• May 17, 2012

    Good Turkey Gear: Primos Pocket Hen Decoy

    By Phil Bourjaily

    Mostly, I am of the school of thought that it’s best to make a turkey come look for you rather than put out a decoy that might make him hang up or even walk away. Nevertheless, I always have decoys in my gamebag just in case I am staking out an open field, especially late in the season when hens are not interested in going to toms. This year I used the new Primos P.H.D. (pocket hen decoy, about $55). It’s an inflatable hen with a non-shiny cloth photoprinted skin that shows iridescent feather detail.

  • May 16, 2012

    Turkey Hunting Tip: Have a Backup Plan

    By Phil Bourjaily

    Today’s tip: Have a backup plan, and have a backup to your backup plan.

    This morning’s Plan A was to hunt a gobbler I found earlier in the week. The season is almost over and the wildlife area I hunt has been deserted for days so I was very surprised to find the only other vehicle on 6,000 acres parked at my spot this morning. So much for Plan A.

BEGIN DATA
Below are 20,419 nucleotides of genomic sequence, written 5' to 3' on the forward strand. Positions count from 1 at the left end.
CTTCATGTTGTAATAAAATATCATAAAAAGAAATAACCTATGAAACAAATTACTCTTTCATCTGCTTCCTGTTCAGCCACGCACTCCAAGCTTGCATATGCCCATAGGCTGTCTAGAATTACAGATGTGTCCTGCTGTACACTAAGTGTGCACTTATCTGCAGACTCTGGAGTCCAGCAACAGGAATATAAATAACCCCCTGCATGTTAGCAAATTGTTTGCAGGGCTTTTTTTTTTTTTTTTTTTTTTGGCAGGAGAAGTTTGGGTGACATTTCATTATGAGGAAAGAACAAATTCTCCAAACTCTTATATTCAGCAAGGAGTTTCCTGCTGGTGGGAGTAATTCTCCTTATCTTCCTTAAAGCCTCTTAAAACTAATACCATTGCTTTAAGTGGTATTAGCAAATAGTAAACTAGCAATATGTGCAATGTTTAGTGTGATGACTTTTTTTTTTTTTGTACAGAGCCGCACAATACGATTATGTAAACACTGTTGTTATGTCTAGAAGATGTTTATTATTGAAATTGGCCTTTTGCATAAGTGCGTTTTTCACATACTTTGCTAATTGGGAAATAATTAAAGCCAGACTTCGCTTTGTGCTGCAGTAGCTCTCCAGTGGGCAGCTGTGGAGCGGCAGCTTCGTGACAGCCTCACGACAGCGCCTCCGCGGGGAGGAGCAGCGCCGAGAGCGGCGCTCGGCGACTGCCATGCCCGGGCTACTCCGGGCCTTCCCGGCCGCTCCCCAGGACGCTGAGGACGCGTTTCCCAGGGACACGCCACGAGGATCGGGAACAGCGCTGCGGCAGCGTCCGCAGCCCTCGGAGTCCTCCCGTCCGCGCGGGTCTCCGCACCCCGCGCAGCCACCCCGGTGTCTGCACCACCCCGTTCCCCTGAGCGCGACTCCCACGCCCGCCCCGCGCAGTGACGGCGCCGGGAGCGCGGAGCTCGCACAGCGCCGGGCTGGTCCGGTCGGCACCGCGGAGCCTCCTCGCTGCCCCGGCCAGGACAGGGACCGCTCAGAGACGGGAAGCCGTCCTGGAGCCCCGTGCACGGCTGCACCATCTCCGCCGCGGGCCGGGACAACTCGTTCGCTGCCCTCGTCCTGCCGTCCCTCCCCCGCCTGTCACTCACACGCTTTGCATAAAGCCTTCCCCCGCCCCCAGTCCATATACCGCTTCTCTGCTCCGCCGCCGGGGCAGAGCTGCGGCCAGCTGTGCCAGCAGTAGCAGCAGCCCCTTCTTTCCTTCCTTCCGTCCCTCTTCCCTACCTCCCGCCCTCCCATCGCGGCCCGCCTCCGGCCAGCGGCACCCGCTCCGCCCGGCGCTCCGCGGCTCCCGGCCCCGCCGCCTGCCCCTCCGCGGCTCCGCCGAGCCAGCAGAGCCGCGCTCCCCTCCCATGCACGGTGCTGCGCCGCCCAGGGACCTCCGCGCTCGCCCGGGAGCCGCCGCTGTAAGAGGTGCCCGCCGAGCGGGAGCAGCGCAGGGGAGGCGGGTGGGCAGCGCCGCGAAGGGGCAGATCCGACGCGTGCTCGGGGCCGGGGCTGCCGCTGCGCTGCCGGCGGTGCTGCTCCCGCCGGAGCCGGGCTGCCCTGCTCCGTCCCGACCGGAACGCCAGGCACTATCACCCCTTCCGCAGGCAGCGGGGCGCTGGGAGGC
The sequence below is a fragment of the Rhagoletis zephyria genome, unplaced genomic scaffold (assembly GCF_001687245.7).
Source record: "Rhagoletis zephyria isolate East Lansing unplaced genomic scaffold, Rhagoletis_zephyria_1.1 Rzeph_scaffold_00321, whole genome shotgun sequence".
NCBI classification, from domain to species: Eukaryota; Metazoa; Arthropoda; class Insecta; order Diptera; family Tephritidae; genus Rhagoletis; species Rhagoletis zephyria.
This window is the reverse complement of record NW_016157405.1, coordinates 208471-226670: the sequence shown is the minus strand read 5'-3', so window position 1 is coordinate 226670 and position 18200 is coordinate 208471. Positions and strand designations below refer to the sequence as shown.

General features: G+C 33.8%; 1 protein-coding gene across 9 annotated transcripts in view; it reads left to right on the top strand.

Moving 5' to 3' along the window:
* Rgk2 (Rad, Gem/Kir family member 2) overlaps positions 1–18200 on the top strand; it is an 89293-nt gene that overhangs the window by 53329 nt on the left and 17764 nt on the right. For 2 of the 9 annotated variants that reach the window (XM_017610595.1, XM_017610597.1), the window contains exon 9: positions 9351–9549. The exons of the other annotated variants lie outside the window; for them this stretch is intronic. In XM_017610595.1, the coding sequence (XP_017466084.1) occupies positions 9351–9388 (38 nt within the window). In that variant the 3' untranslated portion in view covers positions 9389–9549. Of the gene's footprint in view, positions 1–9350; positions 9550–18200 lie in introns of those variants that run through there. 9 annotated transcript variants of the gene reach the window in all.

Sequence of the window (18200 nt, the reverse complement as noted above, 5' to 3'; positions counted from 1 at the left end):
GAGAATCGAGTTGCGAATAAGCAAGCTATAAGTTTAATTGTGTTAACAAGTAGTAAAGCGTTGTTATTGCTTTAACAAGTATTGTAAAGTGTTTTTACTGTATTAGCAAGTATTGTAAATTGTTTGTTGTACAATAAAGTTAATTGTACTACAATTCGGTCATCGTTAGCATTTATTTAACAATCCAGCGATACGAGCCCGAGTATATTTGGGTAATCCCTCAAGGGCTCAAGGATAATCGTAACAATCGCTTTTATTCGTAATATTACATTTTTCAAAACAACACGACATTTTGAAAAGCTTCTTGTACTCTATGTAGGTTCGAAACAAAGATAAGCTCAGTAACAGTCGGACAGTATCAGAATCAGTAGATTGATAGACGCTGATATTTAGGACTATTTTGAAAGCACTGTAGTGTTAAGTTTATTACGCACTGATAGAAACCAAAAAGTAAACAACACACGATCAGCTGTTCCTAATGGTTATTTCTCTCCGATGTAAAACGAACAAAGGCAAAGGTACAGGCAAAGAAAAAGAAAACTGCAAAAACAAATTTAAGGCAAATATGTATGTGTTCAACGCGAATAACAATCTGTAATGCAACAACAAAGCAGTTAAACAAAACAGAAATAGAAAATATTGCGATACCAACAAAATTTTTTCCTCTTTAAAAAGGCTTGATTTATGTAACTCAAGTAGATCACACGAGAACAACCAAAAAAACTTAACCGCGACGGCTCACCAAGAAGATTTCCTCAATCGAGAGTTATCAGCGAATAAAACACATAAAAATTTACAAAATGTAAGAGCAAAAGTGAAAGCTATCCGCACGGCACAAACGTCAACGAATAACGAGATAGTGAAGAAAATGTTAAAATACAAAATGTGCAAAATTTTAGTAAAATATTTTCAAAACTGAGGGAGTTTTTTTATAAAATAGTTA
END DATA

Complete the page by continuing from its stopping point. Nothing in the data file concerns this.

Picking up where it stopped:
• May 15, 2012

    Forbes Model 24B Rifle: A Light Gun at a Great Price

    By David E. Petzal

    Melvin Forbes started Ultra Light Arms (now New Ultra Light Arms) in 1986, and is still very much in business, which is a towering tribute to the quality of his rifles. Small gunmakers riseth up and are mown down, but Melvin is still turning out the best truly light hunting rifles in the world.

  • May 14, 2012

    Shooting Clays: Field Stocks vs. Target Stocks

    By Phil Bourjaily

    As I mentioned previously, raising the comb of a field gun with moleskin or a slip-on comb pad makes it work better for clay target shooting--especially trap. The question arose in the comments to that post: Why should guns have different stock dimensions for clays or birds, seeing as how both are flying targets? Good question.

    The gun in the picture is a Remington 1100 trap gun. I bought it (for $250. Score!) from a friend who used it as his duck gun for many years. It’s the gun I give to any kid who is having trouble hitting trap targets, especially kids who are struggling to hit trap targets with a field gun.